Proprionate is generated by gut microbes, and is generally thought to be beneficial, acting to improve measures of health. Thus it has been lumped in with butyrate and a few other metabolites as beneficial outputs of the gut microbe that decline with age as the microbial populations shift. Researchers here instead discuss the possibility that excessive manufacture of proprionate by the aged gut microbiome can contribute to neurodegeneration. All compounds have a dose response curve, and too much can be just as bad as too little. This commentary on proprionate is an interesting viewpoint: one of the challenges in Alzheimer's research is to explain why only some people exhibit the condition. Perhaps the specific composition and metabolite production of the aged gut microbiome, highly varied between individuals, is an important factor.
The enzymes needed to digest most dietary fibers are lacking in the human body. Therefore, the microbiota in the intestine is tasked with fermenting dietary fibers. Fermentation results in the production of short-chain fatty acids (SCFAs), which serve several important functions. In the gut, they aid in microbial growth. They are also second messengers that can modulate gene expression and initiate the synthesis of gut peptides and hormones.
One of the major SCFAs is propionate. In addition to fermentation, two other sources of propionate are food and the oral microbiome. In 1984, the Food and Drug Administration (FDA) labeled propionate as generally recognized as safe (GRAS) and approved its use for food preservation. Therefore, most persons are exposed to dietary sources of propionate every day. As for the oral microbiome, oral microbiota can produce propionate. Increased propionate levels are associated with gingivitis and periodontal disease.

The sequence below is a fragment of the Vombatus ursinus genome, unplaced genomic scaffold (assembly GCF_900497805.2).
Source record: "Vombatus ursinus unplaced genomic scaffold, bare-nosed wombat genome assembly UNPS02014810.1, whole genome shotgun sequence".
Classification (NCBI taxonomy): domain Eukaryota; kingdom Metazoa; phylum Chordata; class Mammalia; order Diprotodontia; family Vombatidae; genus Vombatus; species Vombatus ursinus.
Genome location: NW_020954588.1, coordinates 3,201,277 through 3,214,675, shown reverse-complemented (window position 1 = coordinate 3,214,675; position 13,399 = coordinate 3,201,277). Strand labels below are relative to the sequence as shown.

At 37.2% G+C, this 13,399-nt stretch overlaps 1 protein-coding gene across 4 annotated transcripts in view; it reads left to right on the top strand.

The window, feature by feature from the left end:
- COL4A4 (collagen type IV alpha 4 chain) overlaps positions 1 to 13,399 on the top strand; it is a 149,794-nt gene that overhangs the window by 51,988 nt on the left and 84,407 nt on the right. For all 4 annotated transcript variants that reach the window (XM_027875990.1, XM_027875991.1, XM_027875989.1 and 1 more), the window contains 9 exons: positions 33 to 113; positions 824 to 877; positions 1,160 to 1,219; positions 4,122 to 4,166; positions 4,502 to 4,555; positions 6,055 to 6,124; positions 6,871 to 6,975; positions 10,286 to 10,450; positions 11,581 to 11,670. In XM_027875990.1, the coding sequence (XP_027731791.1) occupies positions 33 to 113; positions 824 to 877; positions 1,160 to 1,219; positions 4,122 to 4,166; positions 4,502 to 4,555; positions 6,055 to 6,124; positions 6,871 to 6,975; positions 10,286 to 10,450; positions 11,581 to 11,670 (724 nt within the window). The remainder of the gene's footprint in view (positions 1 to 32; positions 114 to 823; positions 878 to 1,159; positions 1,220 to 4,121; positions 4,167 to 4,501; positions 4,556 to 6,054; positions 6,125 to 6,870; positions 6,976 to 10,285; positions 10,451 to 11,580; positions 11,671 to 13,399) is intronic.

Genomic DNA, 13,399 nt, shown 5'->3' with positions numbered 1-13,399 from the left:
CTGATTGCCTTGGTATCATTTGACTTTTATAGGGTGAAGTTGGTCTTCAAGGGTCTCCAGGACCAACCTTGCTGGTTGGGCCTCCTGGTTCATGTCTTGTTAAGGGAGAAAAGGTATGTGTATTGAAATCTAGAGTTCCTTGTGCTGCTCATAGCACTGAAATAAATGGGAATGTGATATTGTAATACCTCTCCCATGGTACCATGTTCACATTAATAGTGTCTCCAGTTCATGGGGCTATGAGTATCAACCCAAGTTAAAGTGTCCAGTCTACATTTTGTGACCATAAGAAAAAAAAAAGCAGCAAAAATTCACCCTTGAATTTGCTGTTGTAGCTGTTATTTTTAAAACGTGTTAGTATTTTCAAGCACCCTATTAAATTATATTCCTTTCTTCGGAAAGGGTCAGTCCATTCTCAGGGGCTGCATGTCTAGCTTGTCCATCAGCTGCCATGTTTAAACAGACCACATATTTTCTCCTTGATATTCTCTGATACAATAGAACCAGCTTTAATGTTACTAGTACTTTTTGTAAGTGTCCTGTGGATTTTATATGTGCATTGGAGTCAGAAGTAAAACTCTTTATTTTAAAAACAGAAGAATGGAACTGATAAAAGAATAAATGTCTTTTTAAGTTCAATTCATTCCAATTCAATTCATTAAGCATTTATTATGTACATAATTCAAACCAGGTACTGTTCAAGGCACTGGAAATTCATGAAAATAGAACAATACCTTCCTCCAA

Propionate serves important roles in the human body. However, our review of the current literature suggests that under certain conditions, excess levels of propionate may play a role in Alzheimer's disease (AD). The cause of the excessive levels of propionate may be related to the Bacteroidetes phylum, which are the primary producers of propionate in the human gut. Studies have shown that the relative abundance of the Bacteroidetes phylum is significantly increased in older adults. Other studies have shown that levels of the Bacteroidetes phylum are increased in persons with AD.
There is evidence for such a wide array of different mechanisms that excess propionate likely leads to AD by way of a combination of multiple different mechanisms. Probably the most well-studied mechanism of propionate induced neurotoxicity is related to its ability to impair the urea cycle, the principal pathway for nitrogen metabolism. This condition, known as hyperammonemia, occurs in propionic acidemia (PA), an autosomal recessive genetic disease characterized by an abnormal accumulation of propionic acid. The clinical manifestations of chronic, slightly elevated blood ammonia levels have received relatively little research interest within the field of dementia research. However, considering the well-known neurotoxic nature of ammonia, it is reasonable to speculate that chronically elevated levels of ammonia might be associated with the development of AD.